How to create an office community
20th August 2019
We spend a large chunk of our time at work, possibly chatting to our colleagues more than our loved ones.
Most people during their careers will experience the good and the bad when it comes to office environments, from deadly silence to raucous banter, or tense and serious to relaxed and happy.
Businesses which care about their staff will strive to create a happy workforce who feel part of an office community.
But how can you achieve this? There are a few simple measures which can be introduced at work to create a sense of community. Not only will this support employees’ mental wellbeing, it will almost certainly result in increased productivity from happy, motivated staff who feel like they belong and are valued.
1 Do something for charity
Encourage staff to work together to organise an event or activity to raise money for charity. Giving to others has all sorts of proven health benefits, from reducing stress, combating depression and providing a sense of purpose. It is also a way for staff to work together as a team for the greater good of others. You may find that employees have skills which they don’t get to use in their day-to-day job, and charity work could enable them to develop these, helping them feel more fulfilled at work.
Allow staff to decide which charity to support so they take ownership and feel passionate about the cause. They will feel a sense of achievement and accomplishment when their fundraising efforts are a success, and feel part of a community working together for a shared purpose.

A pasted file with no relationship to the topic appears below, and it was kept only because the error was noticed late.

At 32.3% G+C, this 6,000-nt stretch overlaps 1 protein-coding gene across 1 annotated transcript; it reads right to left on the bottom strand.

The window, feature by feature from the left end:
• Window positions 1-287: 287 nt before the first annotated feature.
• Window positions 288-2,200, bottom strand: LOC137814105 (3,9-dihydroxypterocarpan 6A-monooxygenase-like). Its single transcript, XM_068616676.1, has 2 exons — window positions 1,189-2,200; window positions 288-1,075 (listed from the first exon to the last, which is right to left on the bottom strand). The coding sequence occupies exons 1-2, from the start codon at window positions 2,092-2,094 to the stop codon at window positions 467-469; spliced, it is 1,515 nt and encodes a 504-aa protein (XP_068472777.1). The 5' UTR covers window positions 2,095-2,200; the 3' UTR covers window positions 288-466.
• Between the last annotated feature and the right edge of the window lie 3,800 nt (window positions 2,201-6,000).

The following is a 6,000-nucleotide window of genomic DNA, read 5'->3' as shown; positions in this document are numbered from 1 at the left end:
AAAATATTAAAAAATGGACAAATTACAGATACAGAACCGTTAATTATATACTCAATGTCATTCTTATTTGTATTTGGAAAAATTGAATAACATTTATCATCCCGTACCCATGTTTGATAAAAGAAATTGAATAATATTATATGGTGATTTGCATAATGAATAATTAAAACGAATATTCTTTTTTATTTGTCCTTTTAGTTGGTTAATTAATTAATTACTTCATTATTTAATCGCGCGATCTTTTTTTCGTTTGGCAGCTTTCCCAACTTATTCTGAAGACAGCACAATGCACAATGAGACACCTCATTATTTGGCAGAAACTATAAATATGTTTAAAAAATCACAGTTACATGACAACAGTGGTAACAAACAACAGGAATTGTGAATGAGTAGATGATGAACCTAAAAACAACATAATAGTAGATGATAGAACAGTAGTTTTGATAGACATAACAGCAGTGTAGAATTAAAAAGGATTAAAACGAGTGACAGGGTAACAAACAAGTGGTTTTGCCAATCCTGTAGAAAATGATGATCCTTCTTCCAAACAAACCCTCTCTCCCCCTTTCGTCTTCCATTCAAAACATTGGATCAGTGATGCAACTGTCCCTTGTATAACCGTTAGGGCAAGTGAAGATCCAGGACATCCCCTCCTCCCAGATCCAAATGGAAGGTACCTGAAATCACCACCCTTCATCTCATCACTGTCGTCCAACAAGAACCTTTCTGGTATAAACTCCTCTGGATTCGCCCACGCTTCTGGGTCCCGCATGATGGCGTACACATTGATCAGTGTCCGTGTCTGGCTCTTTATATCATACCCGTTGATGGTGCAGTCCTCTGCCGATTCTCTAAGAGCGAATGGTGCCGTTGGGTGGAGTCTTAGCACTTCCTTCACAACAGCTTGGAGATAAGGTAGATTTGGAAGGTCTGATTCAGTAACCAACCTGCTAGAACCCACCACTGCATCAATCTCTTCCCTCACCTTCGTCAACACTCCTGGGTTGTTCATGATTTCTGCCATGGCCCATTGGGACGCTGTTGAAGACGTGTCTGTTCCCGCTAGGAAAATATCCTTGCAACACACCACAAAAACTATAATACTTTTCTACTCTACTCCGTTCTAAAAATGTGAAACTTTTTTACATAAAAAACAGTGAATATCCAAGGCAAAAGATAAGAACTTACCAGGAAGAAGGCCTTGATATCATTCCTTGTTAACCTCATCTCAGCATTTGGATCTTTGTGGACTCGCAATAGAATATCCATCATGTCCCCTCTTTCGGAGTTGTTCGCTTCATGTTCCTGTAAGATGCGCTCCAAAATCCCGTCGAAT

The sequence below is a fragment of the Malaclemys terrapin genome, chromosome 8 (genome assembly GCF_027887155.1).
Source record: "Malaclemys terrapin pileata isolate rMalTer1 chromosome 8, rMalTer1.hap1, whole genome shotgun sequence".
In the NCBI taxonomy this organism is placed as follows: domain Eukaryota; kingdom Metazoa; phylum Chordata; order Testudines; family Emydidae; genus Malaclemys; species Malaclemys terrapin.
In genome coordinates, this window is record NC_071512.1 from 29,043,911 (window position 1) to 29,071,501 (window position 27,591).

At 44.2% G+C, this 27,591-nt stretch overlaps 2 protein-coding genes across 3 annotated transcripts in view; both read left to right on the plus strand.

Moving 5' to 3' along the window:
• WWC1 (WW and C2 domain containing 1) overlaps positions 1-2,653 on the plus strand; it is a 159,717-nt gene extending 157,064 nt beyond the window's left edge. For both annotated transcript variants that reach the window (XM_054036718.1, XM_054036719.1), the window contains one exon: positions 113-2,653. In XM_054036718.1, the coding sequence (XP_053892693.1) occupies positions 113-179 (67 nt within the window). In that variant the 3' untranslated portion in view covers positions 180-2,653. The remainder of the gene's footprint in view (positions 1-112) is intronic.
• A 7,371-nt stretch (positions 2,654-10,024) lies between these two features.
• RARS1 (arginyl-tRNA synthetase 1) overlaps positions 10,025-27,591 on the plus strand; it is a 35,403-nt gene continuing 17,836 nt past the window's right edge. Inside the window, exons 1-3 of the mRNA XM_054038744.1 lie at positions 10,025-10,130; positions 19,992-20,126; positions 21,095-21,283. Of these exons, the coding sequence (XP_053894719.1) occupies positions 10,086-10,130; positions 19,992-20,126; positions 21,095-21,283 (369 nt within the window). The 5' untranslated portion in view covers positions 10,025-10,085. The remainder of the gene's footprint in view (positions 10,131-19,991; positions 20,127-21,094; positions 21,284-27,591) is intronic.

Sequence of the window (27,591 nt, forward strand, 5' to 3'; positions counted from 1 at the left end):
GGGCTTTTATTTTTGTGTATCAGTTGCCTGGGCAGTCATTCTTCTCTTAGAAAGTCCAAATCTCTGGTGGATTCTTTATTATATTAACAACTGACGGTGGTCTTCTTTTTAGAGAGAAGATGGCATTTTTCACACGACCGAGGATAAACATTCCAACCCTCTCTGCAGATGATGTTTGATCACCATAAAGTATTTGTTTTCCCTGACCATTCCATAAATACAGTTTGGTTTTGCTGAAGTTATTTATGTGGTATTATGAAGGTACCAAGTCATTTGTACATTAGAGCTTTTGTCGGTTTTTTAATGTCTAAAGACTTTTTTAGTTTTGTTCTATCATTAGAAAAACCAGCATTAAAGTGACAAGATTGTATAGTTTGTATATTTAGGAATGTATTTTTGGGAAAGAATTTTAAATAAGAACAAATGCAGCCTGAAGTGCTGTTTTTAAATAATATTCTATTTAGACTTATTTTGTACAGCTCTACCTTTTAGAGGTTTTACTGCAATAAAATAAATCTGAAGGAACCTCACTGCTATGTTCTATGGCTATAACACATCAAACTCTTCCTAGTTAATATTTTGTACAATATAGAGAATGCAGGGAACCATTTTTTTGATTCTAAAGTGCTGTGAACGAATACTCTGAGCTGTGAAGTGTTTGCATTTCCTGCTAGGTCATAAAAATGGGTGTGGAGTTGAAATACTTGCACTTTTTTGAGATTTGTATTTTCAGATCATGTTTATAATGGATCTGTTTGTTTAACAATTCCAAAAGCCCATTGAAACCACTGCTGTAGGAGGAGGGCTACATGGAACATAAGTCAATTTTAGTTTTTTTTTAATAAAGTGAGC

2 Consider the office layout
Have you ever worked in an office where the layout of the furniture felt segregated, or too open-plan? Different offices will have different needs when it comes to layout of the desks and furniture. Some might require staff to easily communicate within their teams, while others might need areas of private space for sensitive conversations. Whatever the needs, the layout needs some careful consideration to ensure that everyone is happy, and to encourage a feeling of community.
Simply rearranging the desks could encourage people to communicate and build relationships with each other, which all works towards a sense of community within the workplace.
If you are thinking of relocating your office, MovePlan can help with the logistics of this, freeing up an employees’ time to plan the new layout.
3 Strive for a happy workforce
Being happy at work has all sorts of benefits, not just for employees, but business as well. And part of that happiness is likely to stem from the feeling of belonging to a work community.
Listen to what staff need and want; take time to communicate with them; involve them in decision making; regularly hold one-to-ones; and ensure they are thanked for their efforts and hard work. It might sound like common sense, but often we can be so busy it can be easy to forget and neglect one of the most important parts of a business – the staff. Without them, the business wouldn’t function, so take time to make sure their needs are met, and in return, they will no doubt work harder.
4 Introduce exercise
According to a YouGov poll, three in five staff experience mental health issues because of work. Exercise is one of the key ways to reduce stress and relieve depression, and is also a great way of socialising and bringing people together to create a community. So, why not incorporate it into the working day?